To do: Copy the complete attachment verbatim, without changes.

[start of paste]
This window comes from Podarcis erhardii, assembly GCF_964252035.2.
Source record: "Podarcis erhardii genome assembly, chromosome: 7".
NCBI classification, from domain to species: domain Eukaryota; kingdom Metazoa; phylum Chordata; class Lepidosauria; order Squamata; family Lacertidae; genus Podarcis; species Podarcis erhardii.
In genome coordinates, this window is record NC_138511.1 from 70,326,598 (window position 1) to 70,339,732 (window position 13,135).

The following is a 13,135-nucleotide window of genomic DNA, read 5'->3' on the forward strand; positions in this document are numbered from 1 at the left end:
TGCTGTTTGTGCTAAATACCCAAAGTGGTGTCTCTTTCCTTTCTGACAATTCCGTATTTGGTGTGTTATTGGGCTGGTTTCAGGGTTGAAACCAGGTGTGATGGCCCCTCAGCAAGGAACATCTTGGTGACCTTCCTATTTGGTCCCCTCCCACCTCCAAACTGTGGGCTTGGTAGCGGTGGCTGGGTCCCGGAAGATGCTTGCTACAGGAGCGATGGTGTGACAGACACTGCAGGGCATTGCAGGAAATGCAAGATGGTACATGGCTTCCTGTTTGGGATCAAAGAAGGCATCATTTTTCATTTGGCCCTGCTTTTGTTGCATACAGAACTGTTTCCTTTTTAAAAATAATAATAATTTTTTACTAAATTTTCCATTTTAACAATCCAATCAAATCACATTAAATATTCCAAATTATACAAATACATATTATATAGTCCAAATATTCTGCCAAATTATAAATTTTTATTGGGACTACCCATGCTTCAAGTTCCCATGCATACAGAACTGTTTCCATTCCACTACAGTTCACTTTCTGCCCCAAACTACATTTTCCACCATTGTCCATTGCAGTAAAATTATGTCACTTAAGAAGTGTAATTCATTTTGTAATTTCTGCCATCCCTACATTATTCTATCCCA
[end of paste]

This window comes from Podarcis erhardii, assembly GCF_964252035.2.
Source record: "Podarcis erhardii genome assembly, chromosome: 7".
NCBI classification, from domain to species: domain Eukaryota; kingdom Metazoa; phylum Chordata; class Lepidosauria; order Squamata; family Lacertidae; genus Podarcis; species Podarcis erhardii.
In genome coordinates, this window is record NC_138511.1 from 70,326,598 (window position 1) to 70,339,732 (window position 13,135).

The following is a 13,135-nucleotide window of genomic DNA, read 5'->3' on the forward strand; positions in this document are numbered from 1 at the left end:
TGCTGTTTGTGCTAAATACCCAAAGTGGTGTCTCTTTCCTTTCTGACAATTCCGTATTTGGTGTGTTATTGGGCTGGTTTCAGGGTTGAAACCAGGTGTGATGGCCCCTCAGCAAGGAACATCTTGGTGACCTTCCTATTTGGTCCCCTCCCACCTCCAAACTGTGGGCTTGGTAGCGGTGGCTGGGTCCCGGAAGATGCTTGCTACAGGAGCGATGGTGTGACAGACACTGCAGGGCATTGCAGGAAATGCAAGATGGTACATGGCTTCCTGTTTGGGATCAAAGAAGGCATCATTTTTCATTTGGCCCTGCTTTTGTTGCATACAGAACTGTTTCCTTTTTAAAAATAATAATAATTTTTTACTAAATTTTCCATTTTAACAATCCAATCAAATCACATTAAATATTCCAAATTATACAAATACATATTATATAGTCCAAATATTCTGCCAAATTATAAATTTTTATTGGGACTACCCATGCTTCAAGTTCCCATGCATACAGAACTGTTTCCATTCCACTACAGTTCACTTTCTGCCCCAAACTACATTTTCCACCATTGTCCATTGCAGTAAAATTATGTCACTTAAGAAGTGTAATTCATTTTGTAATTTCTGCCATCCCTACATTATTCTATCCCA